Microstrategy Inc. has raised $650 million from the sale of convertible senior notes so that it could buy more bitcoin.
In a note to investors on Dec. 11, the business intelligence and mobile software firm said it completed the sale of $650 million in convertible bonds to private investors at 0.75% interest per year. The sale was closed just days after Microstrategy made the initial offer, which intended to raise $400 million.
Microstrategy plans to use the net proceeds – about $635 million after expenses – to buy bitcoin (BTC). Should the company go ahead with the planned purchase, it would have invested around $1 billion in the cryptocurrency since August.
At current prices, $635 million would add around 34,500 BTC to Microstrategy’s reserve holdings. The firm already holds 40,824 bitcoins valued at $751 million. Microstrategy has earned about $276 million in profits since making its first bitcoin purchase.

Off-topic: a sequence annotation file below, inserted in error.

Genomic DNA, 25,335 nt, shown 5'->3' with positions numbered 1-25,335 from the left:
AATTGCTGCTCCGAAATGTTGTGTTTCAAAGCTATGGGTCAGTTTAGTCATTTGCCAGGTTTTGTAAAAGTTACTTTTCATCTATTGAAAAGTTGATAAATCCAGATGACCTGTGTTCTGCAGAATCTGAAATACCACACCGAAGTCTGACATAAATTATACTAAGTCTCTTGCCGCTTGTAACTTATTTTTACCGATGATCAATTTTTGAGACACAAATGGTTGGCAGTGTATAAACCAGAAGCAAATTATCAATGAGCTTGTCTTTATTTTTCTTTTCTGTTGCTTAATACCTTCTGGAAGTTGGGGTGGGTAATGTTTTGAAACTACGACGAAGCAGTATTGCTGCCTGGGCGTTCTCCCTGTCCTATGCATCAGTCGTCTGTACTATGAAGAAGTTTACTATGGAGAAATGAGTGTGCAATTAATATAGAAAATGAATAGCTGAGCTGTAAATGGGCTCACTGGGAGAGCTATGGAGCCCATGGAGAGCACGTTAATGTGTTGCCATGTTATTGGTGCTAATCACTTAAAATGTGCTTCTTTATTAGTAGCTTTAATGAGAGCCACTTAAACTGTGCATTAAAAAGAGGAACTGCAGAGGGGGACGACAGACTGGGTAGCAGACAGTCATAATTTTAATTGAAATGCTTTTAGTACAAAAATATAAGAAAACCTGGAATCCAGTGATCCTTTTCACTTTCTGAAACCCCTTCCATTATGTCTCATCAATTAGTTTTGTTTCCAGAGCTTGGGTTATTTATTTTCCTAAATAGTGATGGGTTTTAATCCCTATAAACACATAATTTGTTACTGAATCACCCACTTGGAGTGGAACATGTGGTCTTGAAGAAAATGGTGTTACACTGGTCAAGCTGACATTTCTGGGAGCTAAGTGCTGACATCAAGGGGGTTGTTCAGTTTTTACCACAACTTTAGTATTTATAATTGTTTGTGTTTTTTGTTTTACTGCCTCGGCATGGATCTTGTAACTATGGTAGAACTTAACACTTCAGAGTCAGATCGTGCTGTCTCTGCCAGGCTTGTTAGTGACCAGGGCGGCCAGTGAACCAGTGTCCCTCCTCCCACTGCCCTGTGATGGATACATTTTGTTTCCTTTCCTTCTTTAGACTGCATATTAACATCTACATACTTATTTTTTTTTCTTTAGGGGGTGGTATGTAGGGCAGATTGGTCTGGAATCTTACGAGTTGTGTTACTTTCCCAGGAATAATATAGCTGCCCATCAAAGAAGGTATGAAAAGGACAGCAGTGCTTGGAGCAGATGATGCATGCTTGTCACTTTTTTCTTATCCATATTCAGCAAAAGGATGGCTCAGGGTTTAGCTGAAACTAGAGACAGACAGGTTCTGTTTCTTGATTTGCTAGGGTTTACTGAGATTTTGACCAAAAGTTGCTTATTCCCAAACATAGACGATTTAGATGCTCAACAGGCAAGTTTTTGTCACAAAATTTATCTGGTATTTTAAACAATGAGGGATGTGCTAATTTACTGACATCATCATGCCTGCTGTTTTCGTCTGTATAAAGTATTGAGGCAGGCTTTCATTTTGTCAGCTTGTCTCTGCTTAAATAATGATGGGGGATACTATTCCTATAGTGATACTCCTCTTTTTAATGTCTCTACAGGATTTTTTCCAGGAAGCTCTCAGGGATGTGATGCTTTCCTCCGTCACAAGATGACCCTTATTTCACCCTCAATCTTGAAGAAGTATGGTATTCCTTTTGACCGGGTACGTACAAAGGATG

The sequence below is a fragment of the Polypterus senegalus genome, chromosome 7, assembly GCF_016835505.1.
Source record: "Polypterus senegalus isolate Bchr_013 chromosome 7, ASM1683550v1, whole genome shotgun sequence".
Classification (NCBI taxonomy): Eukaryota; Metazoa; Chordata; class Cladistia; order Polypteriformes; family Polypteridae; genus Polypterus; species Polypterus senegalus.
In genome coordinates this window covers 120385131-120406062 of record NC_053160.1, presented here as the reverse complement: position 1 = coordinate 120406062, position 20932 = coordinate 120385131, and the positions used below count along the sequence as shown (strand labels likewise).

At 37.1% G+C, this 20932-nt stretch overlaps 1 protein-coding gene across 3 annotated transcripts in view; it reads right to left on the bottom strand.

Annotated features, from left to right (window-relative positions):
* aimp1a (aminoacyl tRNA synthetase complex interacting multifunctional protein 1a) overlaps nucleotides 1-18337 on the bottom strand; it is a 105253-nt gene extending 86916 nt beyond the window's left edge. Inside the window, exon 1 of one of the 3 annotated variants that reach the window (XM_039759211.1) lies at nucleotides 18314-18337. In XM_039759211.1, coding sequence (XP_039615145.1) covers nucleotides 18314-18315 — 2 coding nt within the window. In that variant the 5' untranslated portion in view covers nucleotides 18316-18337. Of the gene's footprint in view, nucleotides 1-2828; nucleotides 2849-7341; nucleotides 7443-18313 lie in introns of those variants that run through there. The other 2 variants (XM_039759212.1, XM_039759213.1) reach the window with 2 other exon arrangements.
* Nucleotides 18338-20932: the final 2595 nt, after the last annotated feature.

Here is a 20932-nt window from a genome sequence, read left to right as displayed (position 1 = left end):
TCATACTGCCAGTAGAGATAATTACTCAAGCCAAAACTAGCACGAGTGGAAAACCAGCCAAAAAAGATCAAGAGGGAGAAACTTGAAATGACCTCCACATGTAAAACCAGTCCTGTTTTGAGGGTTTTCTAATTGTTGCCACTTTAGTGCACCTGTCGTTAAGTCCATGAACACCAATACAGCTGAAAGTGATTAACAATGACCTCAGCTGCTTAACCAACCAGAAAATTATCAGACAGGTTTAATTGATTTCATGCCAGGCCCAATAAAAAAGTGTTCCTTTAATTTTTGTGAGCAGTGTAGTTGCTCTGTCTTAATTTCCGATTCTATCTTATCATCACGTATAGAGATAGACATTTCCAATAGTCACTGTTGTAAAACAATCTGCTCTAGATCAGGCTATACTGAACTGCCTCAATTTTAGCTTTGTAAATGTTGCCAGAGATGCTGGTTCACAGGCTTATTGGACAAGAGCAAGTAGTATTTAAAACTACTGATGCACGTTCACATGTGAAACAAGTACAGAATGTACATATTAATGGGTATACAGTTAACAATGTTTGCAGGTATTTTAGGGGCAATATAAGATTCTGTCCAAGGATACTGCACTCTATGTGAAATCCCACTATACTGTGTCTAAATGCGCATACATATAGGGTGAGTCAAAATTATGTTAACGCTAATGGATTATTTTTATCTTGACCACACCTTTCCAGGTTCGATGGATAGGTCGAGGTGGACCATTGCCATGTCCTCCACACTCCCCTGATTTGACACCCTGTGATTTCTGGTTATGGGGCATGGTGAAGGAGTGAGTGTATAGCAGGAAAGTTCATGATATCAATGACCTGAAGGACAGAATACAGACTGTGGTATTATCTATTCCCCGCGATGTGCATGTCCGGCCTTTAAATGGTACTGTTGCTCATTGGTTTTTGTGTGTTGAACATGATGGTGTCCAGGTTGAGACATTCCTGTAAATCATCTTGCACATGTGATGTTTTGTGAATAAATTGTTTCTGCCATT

However, some Wall Street analysts have not been impressed by Microstrategy’s “aggressive” bitcoin investments. Citigroup analyst Tyler Radke recently downgraded Microstrategy from “neutral” to “sell” concerned that, with an additional BTC purchase from the convertible bonds, the firm had become overexposed.
Michael Saylor, the Microstrategy CEO, has also taken flak from some quarters, accused of turning his outfit into an investment company (IC) or of launching a bitcoin exchange-traded fund (ETF). Saylor rubbished the claims, in a post on Twitter this week, stressing that “holding BTC doesn’t cause Microstrategy to become an IC”.
He explained that according to the 1940 Investment Co. Act, an investment company is one that invests at least 40% of its assets in securities. But “bitcoin is not a security,” he said, citing the U.S. Securities Exchange Commission (SEC) definitions of the digital asset. Saylor has always maintained that he moved into bitcoin to preserve value.
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